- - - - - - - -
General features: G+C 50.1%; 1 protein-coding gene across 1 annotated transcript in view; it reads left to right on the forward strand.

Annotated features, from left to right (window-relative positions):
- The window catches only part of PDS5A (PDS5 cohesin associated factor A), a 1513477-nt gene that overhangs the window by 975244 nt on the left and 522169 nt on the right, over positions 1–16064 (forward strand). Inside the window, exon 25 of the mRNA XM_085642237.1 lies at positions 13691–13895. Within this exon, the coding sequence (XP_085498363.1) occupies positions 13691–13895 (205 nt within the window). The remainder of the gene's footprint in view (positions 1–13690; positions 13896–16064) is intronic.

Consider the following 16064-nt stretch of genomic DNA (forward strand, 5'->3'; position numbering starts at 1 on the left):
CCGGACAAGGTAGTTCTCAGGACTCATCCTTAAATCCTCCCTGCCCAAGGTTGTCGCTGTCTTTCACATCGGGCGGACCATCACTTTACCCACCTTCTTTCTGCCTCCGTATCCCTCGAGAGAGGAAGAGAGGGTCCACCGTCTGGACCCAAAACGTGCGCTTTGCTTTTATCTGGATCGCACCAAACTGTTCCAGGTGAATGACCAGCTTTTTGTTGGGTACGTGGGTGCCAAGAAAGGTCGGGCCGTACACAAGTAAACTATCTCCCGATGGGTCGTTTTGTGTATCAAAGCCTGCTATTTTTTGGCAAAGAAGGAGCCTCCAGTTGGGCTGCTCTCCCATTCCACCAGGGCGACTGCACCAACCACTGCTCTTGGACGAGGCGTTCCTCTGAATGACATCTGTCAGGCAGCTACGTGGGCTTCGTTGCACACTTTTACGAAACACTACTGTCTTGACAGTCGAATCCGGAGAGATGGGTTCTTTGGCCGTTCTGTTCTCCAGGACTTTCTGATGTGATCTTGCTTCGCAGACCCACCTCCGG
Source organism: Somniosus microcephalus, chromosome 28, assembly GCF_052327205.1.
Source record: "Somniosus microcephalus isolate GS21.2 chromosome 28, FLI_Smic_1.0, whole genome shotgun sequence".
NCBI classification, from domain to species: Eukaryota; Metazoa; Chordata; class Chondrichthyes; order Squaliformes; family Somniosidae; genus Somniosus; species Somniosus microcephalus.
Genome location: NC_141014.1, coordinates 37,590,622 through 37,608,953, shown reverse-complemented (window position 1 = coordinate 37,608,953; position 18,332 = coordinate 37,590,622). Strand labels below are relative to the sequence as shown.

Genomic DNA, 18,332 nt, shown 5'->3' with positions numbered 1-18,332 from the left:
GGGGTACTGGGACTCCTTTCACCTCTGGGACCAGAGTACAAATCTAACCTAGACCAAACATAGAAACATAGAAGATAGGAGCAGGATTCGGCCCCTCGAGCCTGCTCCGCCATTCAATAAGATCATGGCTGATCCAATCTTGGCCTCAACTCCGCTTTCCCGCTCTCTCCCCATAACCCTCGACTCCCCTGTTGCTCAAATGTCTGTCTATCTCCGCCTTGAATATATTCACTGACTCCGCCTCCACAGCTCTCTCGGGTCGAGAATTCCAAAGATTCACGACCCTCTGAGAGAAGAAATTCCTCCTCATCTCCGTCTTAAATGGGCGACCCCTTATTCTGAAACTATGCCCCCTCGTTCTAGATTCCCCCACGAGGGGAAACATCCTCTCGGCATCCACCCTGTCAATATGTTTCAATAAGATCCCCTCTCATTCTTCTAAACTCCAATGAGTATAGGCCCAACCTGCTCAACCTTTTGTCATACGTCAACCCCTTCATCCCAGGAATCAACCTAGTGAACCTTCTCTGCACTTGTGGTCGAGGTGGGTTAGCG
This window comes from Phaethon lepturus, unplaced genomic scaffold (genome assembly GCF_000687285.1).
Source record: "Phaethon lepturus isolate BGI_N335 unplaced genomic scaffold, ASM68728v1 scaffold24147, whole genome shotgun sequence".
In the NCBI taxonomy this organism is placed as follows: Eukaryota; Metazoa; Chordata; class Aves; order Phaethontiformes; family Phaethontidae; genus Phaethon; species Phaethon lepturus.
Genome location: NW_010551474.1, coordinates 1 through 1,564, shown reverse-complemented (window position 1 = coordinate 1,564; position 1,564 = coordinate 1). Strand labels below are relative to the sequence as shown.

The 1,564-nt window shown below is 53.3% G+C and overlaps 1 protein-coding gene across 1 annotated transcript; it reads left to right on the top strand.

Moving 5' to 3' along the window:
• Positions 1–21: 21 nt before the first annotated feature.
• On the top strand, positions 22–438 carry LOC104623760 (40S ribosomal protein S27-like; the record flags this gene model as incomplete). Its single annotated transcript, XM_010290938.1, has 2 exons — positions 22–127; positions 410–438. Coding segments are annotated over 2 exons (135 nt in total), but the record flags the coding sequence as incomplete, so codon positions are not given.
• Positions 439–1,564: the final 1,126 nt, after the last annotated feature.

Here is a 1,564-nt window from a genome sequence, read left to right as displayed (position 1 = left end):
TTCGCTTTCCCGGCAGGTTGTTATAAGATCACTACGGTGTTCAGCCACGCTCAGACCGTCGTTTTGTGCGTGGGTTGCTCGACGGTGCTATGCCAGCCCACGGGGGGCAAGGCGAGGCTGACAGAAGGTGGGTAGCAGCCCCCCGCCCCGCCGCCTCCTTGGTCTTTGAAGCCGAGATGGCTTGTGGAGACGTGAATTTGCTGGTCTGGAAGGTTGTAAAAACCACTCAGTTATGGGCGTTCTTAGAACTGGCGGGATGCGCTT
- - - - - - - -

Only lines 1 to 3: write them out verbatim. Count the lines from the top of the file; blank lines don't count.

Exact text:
General features: G+C 50.1%; 1 protein-coding gene across 1 annotated transcript in view; it reads left to right on the forward strand.

Annotated features, from left to right (window-relative positions):
- The window catches only part of PDS5A (PDS5 cohesin associated factor A), a 1513477-nt gene that overhangs the window by 975244 nt on the left and 522169 nt on the right, over positions 1–16064 (forward strand). Inside the window, exon 25 of the mRNA XM_085642237.1 lies at positions 13691–13895. Within this exon, the coding sequence (XP_085498363.1) occupies positions 13691–13895 (205 nt within the window). The remainder of the gene's footprint in view (positions 1–13690; positions 13896–16064) is intronic.